Today’s Republican Party is fractured. House Tea Party insurgents provided the party a badly needed injection of enthusiasm, harnessing voters’ latent distaste with central control. But that triumph led to the 2012 primary and subsequent identity crisis. Conservatives have lately struggled to understand exactly which citizens the Republican Party represents. Are they the party careful about demanding too much tax money for ineffective federal schemes? Are they the party demanding normative family culture and standing in the way of acceptance for once-marginalized groups like homosexuals? Was the party’s goal to win elections or to purify itself? Identifying religion’s role in the party would inform these questions and clarify the narrative. Religion was never separable from the conservative movement – it is, after all, an old stabilizing institution responsible for the moral fundamentals of many Americans – but the conservative message increasingly grew intertwined with religious doctrine from 1980 onward. Incipient tensions from that period slowly calcified into a schism. Since invoking morality was an easy way for politicians to win over a specific body of the electorate, it became trendy for Republicans to buddy up with religious leaders. Indeed, religion was a major factor in the conservative coalition assembled by Ronald Reagan. Christian Americans suspicious of reckless or prescribed social shifts brought tremendous energy to the Republican Party. Meanwhile, Republican politicians invoked religious values to their own benefit: it is good to have God on your side, and even better to have him against the other side. But the Christian fundamentalists had different needs than the era’s dominant conservative thinkers, who tended towards libertarianism. William F. Buckley, Jr. founded the National Review, in order to convey precisely what conservatism should be. The magazine skyrocketed in readership and drove the conservative discourse from the 1960s onward. First on Buckley’s mission statement, the preamble of his magazine’s constitution, is this short treatise:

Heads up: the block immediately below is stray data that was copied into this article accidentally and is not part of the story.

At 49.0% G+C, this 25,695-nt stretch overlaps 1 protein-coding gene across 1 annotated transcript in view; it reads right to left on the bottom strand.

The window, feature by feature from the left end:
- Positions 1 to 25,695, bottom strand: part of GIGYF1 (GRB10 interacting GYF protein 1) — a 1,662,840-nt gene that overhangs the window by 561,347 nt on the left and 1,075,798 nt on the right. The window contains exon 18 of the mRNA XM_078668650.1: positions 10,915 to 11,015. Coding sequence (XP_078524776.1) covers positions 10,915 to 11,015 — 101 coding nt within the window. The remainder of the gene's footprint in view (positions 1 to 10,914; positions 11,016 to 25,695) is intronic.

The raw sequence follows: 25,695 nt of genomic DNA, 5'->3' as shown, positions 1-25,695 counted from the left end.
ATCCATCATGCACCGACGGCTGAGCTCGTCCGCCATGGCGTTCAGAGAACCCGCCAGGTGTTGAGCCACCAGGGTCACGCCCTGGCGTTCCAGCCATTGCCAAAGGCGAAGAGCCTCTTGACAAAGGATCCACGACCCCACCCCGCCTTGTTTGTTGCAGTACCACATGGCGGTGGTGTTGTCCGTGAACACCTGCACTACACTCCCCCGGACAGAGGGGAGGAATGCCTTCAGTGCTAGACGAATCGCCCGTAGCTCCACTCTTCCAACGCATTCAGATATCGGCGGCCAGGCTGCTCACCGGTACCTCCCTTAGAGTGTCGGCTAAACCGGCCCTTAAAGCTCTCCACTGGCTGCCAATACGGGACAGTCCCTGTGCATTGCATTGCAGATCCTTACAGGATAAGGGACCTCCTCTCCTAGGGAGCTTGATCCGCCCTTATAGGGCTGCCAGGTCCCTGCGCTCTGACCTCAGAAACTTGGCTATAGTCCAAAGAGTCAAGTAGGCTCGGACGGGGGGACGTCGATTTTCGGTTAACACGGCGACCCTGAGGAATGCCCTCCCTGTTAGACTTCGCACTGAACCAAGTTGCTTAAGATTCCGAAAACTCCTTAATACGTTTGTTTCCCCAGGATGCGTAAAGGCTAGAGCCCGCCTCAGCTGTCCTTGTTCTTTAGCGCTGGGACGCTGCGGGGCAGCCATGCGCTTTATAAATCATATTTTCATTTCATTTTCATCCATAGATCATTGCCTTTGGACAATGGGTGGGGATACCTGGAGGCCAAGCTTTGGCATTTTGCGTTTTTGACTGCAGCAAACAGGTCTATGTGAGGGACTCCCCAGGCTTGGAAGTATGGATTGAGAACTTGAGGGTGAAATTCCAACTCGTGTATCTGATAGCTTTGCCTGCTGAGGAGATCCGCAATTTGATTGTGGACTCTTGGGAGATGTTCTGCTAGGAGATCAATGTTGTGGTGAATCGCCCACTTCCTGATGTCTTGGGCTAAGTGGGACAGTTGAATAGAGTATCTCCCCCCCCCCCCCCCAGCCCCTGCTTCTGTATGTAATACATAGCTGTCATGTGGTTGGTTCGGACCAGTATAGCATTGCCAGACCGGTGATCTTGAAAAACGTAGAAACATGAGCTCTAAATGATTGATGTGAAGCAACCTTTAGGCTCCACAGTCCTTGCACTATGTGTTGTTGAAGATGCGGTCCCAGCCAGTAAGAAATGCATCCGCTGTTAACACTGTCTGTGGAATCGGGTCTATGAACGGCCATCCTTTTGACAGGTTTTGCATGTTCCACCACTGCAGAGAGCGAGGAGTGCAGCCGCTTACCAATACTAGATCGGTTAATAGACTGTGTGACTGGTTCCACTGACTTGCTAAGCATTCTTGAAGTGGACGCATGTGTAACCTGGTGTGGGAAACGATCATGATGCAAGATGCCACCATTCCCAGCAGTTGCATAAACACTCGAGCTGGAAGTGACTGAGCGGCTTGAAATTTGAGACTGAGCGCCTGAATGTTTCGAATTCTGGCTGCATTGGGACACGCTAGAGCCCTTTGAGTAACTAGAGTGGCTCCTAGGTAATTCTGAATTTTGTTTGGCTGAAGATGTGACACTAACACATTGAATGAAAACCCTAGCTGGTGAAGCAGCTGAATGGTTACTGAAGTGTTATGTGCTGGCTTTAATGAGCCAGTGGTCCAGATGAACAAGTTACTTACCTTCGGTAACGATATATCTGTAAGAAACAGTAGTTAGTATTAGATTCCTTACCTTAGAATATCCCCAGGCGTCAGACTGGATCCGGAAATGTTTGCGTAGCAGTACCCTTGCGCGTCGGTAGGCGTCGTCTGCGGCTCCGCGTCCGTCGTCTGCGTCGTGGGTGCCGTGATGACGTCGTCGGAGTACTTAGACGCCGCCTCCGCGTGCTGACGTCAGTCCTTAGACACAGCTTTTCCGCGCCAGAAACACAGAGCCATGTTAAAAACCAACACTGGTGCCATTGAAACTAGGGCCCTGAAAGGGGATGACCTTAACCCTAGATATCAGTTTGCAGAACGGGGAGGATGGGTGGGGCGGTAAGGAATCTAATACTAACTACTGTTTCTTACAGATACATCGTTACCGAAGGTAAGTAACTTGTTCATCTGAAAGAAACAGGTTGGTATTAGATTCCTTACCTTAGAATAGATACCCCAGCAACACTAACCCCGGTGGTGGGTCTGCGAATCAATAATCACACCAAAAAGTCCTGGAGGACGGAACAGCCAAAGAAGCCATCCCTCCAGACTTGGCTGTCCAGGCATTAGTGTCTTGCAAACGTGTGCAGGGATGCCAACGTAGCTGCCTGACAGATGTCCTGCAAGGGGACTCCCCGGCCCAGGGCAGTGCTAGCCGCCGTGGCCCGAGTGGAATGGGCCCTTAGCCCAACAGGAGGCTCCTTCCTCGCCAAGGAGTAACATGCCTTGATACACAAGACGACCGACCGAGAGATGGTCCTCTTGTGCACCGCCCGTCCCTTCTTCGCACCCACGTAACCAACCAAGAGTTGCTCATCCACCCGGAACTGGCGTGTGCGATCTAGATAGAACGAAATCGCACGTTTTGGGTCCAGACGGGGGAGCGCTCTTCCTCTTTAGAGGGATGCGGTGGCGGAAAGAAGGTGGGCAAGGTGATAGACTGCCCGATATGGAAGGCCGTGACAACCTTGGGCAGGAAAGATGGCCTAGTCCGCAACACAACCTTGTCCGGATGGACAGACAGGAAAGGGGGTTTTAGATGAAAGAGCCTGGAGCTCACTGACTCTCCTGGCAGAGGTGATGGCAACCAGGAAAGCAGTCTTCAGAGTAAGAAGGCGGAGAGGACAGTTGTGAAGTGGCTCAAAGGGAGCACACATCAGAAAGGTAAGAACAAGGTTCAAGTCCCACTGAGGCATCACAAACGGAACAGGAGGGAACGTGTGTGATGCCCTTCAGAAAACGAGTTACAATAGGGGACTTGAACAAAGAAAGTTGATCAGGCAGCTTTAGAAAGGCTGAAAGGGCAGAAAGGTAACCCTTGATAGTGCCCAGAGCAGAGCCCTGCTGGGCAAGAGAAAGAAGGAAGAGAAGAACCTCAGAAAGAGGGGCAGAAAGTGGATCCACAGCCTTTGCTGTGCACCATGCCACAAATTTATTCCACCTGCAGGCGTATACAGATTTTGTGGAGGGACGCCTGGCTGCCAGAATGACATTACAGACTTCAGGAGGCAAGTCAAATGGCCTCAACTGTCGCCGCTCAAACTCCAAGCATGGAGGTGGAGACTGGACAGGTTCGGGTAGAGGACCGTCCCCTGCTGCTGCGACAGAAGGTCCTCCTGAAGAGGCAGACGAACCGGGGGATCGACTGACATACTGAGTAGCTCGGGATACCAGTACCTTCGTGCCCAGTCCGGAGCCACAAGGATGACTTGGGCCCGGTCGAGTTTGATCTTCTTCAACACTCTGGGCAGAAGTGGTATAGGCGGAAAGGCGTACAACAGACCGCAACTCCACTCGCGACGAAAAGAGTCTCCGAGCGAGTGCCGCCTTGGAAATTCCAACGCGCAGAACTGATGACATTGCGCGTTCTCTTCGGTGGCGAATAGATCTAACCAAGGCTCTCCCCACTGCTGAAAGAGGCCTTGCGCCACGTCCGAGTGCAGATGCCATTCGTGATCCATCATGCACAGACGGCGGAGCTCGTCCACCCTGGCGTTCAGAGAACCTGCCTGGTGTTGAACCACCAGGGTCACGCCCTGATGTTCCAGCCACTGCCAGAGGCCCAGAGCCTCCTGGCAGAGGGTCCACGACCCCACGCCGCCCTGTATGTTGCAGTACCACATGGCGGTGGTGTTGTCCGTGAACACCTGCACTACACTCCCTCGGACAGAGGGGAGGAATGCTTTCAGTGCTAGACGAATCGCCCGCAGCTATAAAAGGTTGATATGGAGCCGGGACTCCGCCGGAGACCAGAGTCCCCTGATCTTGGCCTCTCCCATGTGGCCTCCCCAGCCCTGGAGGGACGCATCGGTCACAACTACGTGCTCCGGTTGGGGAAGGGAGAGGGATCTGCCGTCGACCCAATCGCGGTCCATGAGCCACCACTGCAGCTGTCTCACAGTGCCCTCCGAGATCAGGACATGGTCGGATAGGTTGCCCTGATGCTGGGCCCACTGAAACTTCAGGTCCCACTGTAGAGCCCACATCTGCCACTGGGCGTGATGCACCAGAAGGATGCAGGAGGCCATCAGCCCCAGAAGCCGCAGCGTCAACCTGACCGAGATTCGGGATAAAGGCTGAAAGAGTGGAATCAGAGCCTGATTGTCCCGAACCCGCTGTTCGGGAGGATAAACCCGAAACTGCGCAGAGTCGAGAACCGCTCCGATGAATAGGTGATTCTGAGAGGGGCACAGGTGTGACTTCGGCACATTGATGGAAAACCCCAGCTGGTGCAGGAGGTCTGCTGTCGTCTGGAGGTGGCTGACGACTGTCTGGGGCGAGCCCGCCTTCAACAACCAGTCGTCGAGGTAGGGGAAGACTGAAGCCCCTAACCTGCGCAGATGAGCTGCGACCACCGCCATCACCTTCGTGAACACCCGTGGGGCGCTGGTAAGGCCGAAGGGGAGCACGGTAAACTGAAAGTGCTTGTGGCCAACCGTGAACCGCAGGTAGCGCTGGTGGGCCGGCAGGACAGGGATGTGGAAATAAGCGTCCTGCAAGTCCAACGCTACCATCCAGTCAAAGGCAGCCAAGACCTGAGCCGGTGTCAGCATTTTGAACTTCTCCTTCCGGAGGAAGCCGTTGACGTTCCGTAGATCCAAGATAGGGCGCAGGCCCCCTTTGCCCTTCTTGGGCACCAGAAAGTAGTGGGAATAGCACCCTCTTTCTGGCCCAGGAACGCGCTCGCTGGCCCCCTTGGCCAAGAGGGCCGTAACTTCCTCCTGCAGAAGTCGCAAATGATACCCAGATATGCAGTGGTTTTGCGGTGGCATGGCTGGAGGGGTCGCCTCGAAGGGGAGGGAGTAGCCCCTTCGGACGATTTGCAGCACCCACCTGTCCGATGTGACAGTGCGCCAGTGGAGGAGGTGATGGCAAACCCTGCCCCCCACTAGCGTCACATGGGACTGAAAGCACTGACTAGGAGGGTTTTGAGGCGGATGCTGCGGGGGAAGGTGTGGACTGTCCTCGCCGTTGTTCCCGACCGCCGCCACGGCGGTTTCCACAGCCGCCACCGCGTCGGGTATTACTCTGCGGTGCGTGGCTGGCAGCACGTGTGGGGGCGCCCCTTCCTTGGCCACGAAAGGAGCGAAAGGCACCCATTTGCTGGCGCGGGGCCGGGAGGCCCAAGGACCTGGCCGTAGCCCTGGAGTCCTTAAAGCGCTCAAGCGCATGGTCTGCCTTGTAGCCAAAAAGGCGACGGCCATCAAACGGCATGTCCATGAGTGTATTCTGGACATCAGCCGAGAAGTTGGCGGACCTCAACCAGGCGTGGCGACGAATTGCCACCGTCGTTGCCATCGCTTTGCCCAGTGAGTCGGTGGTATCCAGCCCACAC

It is the job of centralized government (in peacetime) to protect its citizens’ lives, liberty and property. All other activities of government tend to diminish freedom and hamper progress. The growth of government (the dominant social feature of this century) must be fought relentlessly. In this great social conflict of the era, we are, without reservations, on the libertarian side.
In three sentences, Buckley summarized ideal conservative social policy. This political philosophy came to undergird and justify countless Republican initiatives. Barry Goldwater, considered to have “invigorated” the conservative movement and “reorient[ed]” the Republican party, fit Buckley’s mold of liberty-based conservatism. Goldwater vocalized irreverence for the New Deal – gasp! – and sought practical alternatives to inefficacious centralized programs. Yet he lauded Nixon for forcing corporations to limit pollution and supported state experimentation with drug policy. Goldwater believed in sensible and restrained regulation, but championed personal liberty and the preservation of stable institutions. What Buckley and Goldwater understood was that voters who stood for freedom would not want to be told what to do by a far-off clergyman any more than by a federal bureaucrat. Their political philosophy was rigid enough to be strong, and flexible enough to satisfy each wing of the GOP coalition.